Steering clear

All the buzzwords Apple avoided in its headset demo yesterday

The Vision Pro headset is here—but Apple is definitely not calling it a “headset”

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Apple CEO Tim Cook speaks under an image of Apple Vision Pro on stage.
Pacing the stage.
Photo: Joe Pugliese/Apple Inc (Reuters)

Apple launched its Vision Pro virtual reality headset yesterday (June 5) during the 2023 Worldwide Developers Conference (WWDC)—but it deliberately avoided both the terms “virtual reality” and “headset” in talking about the device.

In fact, the language used to debut the product was precise in many ways. “It’s not often we get the chance to define an entirely new category,” said Richard Howarth, Apple’s vice president of industrial design, during the presentation.


Part of defining that “new category”—in a world where mixed reality headsets already exist—was excluding some popular terms from the tech lexicon altogether. Here are some buzzwords that got no mention at all in Apple’s demo.

Virtual Reality

Apple billed the Vision Pro as an “augmented reality” device, emphasizing that it’s all about “seamlessly blending the real world with the digital world.” Though the headset is capable of virtual reality experiences, that may have come off too niche or impersonal for Apple to highlight during the product’s debut, especially when marketing it to families and professionals.



The term “metaverse,” which now carries the distinct whiff of failure, didn’t appear at all in the Apple presentation. Even as tech giants like Facebook, Microsoft, and Disney are rolling back their metaverse ventures, Apple seems to be steering clear of that sinking ship, both to distinguish itself from its peers and avoid entanglement in the wreckage.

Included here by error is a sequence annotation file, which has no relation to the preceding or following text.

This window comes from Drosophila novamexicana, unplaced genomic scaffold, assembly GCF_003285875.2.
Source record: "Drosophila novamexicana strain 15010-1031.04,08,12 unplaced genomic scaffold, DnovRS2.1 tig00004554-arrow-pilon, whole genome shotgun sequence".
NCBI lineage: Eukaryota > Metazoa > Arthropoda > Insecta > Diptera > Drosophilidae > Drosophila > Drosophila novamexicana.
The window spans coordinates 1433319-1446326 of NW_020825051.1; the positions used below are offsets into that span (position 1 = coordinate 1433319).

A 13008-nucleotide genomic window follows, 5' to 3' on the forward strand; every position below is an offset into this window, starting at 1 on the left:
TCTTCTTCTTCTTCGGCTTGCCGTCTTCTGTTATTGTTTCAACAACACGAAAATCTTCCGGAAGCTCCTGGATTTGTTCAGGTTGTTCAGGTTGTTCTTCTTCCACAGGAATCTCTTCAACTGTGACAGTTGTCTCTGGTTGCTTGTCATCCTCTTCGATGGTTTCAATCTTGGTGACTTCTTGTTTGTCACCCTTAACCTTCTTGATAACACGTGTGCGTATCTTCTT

The apocalyptic panic around AI and its speedy development would perhaps have been unwise to bring up during the presentation. But Siri, Apple’s AI-powered virtual assistant, did appear once as an animated, floating orb.


By way of notional substitute, the word “magical” was used on multiple occasions, as if to give everything a distinctly human touch. Cue one scene of a woman wearing a Vision Pro and interacting with a loved one, and another of a shaggy-haired dad in his kitchen talking to his child while wearing the headset—and you could still see everyone’s eyes through the glass! (Apple mentioned this as an intentional part of the design.) Clearly, Apple wants its Vision Pro to feel familiar and domestic, and not so sophisticated that it becomes formidable.


Apple’s Vision Pro is clearly a headset: goggles, stretchy strap and all. But the company is avoiding any association with such a pedestrian product category. Instead, Apple referred to the Vision Pro as a “wearable spatial computer,” and belonging more generally to a class of “head-worn systems.”


Any direct mentions of the human noggin came in one segment about the headset’s design, where the Vision Pro was referred to as a “product” and “form.”

Howarth also mentioned: “We studied thousands of heads to get a detailed understanding of the huge variation in cheek width, face angle, and head shape.” Which sounds a little like hi-tech phrenology, but we digress.



Apple didn’t use the word “avatar,” instead opting for “persona,” perhaps once again distancing itself from language related to failed metaverse attempts.


A user’s “persona” can be deployed during FaceTime calls, to ensure that they appear without a buggy, ski-slope look to their image. Front sensors on the headset scan their face and use an “encoder-decoder neural network” (surely a name drop by Apple’s data scientists) to create a virtual version of their face.


There was also no mention of visuals being “simulated” or of “computerized simulations,” likely given their slightly dystopian, Matrix-y connotations. Instead Apple emphasized being “immersed” while using the device, making the world your “canvas.”


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